Jeffrey Eugenides’s latest short story collection is packed full of literary treats in case you haven’t read them when they originally appeared in The New Yorker and other equally prestigious magazines. The stories were written over a period of more than twenty years. Only the title story “Fresh Complaint” and “Complainers” were written specifically for the collection, but all of them feel undated, fresh and relevant.
“Complainers” focuses on two elderly women who are gradually losing their bearings. One of them is losing her mind, but has moments of lucidity. Every so often the two friends read each other a book about two Indian women expelled from their tribe because they complain too much. The two women survive in the wild by recovering the skills they used as girls. The parallels set up between the two sets of women sometimes seems a bit pat, but Eugenides’s skill and the fluid, life-like situations make the bibliogenetic plot function smoothly and movingly.
Sexuality looms interestingly large in this collection. Written in 2017 just before the MeToo# movement, “Fresh Complaint” artfully recounts the story of a man accused of statutory rape by a young woman who uses him to get out of an arranged marriage. Eugenides eschews any easy binary opposites, making the story an ethical and intellectual challenge.
“Baster” also stands as a partially cautionary rebuff to MeToo#. It dramatizes the fate-changing decision of Thomasina a woman whose biological clock has gone into over-tick at forty. Keen to get pregnant as quickly as possible and not knowing which donor to choose, Thomasina decides to mix the sperm of three of her friends and inseminate herself with the mixture: as the narrator remarks, “Everyone knows that men objectify women. But none of our sizing up of breasts and legs can compare with the cold-blooded calculation of a woman in the market for semen.” There are some hilarious moments in this story, as for example when Thomasina compares the various penises she has encountered over the years: “he had a bent, European-style penis and smelled like machine oil”.
“The Oracular Vulva” examines the plight of Dr Peter Luce, an anthropologist who studies the sexual mores of a tribe in Papua New Guinea. It’s a risk-taking story as the tribe’s main rite of passage involves boys swallowing the semen of the adult males in the tribe straight from the male nozzle. Eugenides shows how sexual shame interacts with culture in this humorous, disarming short story.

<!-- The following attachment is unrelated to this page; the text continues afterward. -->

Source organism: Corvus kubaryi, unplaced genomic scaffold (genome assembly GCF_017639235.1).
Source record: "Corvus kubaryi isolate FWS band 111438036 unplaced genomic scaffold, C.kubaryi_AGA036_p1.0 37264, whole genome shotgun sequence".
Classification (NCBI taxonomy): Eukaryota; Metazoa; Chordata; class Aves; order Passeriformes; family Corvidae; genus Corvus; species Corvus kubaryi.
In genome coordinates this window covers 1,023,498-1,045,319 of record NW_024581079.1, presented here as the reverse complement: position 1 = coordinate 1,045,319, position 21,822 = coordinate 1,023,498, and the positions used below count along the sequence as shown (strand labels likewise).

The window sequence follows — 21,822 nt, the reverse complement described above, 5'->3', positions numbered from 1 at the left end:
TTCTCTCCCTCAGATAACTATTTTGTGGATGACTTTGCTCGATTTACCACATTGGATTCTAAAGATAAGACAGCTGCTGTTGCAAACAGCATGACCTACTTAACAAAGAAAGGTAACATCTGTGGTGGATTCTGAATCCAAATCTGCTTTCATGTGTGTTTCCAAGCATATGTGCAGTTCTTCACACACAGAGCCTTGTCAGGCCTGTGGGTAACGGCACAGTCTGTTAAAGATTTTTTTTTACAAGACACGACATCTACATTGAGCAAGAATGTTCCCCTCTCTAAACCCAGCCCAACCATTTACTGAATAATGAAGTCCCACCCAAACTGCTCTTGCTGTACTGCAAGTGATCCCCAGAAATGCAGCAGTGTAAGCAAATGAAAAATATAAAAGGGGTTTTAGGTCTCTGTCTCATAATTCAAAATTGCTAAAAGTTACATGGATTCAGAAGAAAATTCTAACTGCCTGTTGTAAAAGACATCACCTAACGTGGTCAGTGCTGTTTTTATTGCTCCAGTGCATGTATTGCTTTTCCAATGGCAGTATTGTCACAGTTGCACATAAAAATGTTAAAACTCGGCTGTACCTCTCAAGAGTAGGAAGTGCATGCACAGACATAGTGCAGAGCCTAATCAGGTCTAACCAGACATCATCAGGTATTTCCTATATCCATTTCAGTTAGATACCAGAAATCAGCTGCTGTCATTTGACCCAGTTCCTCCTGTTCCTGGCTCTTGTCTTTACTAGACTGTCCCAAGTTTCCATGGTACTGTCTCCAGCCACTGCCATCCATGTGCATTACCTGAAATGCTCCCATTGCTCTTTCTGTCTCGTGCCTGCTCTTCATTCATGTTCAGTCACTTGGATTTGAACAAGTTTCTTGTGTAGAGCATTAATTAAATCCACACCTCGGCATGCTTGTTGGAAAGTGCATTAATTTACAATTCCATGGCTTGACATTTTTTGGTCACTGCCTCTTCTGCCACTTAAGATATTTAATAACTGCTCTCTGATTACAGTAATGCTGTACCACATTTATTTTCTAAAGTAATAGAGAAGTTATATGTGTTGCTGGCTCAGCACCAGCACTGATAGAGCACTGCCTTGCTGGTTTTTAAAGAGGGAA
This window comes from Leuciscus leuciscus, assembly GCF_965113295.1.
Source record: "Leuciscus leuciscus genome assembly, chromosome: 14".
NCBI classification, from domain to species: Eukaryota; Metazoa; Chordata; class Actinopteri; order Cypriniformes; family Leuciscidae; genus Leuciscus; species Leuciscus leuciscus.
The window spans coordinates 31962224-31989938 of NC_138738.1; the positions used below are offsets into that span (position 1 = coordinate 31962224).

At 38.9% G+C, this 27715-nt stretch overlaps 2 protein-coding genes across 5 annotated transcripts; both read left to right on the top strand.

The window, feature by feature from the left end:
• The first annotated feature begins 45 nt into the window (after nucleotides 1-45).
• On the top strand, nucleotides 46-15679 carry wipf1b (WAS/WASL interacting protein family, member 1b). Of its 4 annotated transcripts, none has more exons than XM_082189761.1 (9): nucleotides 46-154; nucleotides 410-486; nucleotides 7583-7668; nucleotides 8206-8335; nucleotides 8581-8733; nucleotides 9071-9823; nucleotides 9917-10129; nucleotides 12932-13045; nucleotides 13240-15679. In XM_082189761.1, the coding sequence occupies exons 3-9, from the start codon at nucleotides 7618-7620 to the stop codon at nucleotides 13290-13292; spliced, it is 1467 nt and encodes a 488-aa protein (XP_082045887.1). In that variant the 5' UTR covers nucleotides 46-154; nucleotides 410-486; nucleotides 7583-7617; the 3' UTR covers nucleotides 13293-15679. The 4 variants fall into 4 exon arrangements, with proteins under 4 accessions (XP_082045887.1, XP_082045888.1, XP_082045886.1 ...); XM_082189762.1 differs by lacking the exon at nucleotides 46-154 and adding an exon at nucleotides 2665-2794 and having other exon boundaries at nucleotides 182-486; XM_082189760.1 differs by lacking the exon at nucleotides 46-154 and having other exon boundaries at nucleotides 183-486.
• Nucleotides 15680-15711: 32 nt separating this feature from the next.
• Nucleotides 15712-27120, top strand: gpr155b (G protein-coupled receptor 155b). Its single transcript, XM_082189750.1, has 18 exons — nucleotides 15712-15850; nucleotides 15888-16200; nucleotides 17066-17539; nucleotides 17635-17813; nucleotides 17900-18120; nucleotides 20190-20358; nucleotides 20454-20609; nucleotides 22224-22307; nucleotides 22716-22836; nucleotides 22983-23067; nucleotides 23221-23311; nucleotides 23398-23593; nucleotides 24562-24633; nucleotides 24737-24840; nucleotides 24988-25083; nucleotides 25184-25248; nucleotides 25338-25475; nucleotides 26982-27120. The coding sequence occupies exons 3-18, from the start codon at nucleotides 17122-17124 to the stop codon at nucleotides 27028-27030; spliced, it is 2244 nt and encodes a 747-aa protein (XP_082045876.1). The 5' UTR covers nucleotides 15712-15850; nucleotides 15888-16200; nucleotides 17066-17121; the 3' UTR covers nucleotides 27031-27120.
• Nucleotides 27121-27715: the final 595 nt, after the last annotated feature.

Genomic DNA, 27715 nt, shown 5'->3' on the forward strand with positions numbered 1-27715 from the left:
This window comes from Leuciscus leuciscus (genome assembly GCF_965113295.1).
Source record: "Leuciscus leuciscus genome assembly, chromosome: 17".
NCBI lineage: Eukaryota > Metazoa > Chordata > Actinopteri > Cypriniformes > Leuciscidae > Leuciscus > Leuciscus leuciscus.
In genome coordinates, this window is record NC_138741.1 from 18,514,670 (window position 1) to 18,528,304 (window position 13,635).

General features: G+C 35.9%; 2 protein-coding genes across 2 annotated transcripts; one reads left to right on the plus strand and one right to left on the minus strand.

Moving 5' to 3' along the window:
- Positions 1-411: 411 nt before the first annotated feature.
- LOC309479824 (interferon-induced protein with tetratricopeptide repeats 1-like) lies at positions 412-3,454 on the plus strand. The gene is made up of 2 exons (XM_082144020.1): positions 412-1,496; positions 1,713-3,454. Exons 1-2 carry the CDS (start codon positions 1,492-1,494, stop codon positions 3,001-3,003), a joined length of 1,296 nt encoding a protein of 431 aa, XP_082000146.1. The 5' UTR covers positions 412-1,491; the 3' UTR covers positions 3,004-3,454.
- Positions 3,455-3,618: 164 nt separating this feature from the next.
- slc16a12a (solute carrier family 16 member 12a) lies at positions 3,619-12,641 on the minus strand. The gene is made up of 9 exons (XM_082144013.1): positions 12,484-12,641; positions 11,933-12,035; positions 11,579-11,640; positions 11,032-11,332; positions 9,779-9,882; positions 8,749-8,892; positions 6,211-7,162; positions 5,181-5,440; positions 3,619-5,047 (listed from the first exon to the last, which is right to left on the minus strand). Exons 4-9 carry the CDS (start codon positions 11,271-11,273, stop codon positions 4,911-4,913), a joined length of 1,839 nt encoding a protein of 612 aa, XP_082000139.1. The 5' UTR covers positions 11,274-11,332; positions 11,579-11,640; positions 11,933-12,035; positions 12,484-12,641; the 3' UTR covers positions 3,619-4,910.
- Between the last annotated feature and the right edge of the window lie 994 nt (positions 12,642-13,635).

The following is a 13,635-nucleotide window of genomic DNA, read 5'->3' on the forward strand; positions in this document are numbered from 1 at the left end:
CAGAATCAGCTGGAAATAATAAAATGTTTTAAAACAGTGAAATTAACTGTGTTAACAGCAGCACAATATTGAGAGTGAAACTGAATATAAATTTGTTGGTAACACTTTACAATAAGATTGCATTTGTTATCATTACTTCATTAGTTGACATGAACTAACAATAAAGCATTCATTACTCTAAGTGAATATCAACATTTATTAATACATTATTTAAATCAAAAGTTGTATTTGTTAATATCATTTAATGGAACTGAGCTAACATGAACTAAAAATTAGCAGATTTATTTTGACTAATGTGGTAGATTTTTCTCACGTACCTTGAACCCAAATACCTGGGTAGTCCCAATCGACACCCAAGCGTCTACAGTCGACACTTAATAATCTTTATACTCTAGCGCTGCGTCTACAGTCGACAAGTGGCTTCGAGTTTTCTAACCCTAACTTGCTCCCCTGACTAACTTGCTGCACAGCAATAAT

The collection as a whole does everything a short story collection should do: it’s entertaining, insightful, elegantly and cleverly written. Most of the stories stay with you months after you’ve read them.
A. M. Homes’s short story collection, Days of Awe, is definitely worth reading too, despite the fact that some of the stories seem a little bit over-long. Although the weaker passages are not quite up to par with the rest of Homes’s formidable work, the stronger stories resonate as powerfully as the best of the stories in the Eugenides collection.
Some of the more successful stories in Homes’s collection have a near-surreal flavour that energizes her fiction in surprising ways. In “A Prize for Every Player”, a family goes on a shopping spree only to find that one of the items on sale is a baby.
In “She Got Away”, ultimately the most moving story in the collection, a movie star comes into an insensate dying man’s hospital room to stab his foot with an ink pen. The paralyzed father’s children respond as if it’s a normal occurrence, a psychological reaction that is characteristic of both dreams and magic realism. Despite the farcical grotesquery in this story, Homes is able to shift the mood of the piece away from comedy to poignancy by the end of the story.
The title story “Days of Awe” is the most substantive piece in the collection, an amusing and insightful satire of international conferences. It tells the story of a meeting between “a transgressive novelist” (an obvious double for Homes) and a war correspondent. It plays on Homes’s trademark disjunctive effects as the newly-forged couple makes love to the sounds of war. There is also some interesting conflict when the two expose their divergent points of view over the respective power of journalism and fiction.
The novelist defends her trade, claiming that “’the point of fiction is to create a world that others can inhabit, to illuminate and tell a story that stirs empathy and compassion. And, asshole,” she adds, “fiction helps us to comprehend the incomprehensible”’. The war correspondent argues that journalism wins the day because it ultimately gets closer to the truth: “I have seen a mine explode under a woman’s feet as she’s carrying her baby, watched as the woman is sheared off below the waist and the baby becomes a projectile flying through the air, a vision that in another context might be magical, but here it is magic turned to murder as the baby lands on a car, still, eyes fixed, heart stopped, a life smashed”.
The binary opposition of fiction and fact is one that resonates also on the literary marketplace where fact-based writing and realism are increasingly overshadowing the potential of magic realism. And yet, as the reporter points out, the horrors of our times make dark magic seem real.
It would be a wonderful thing indeed if Homes wrote a fully-fledged magic realist novel. She has the bold imaginative strength such a novel requires. It could even bring the mode back into fashion a good two decades after it fell under the radar.
Words by Erik Martiny.
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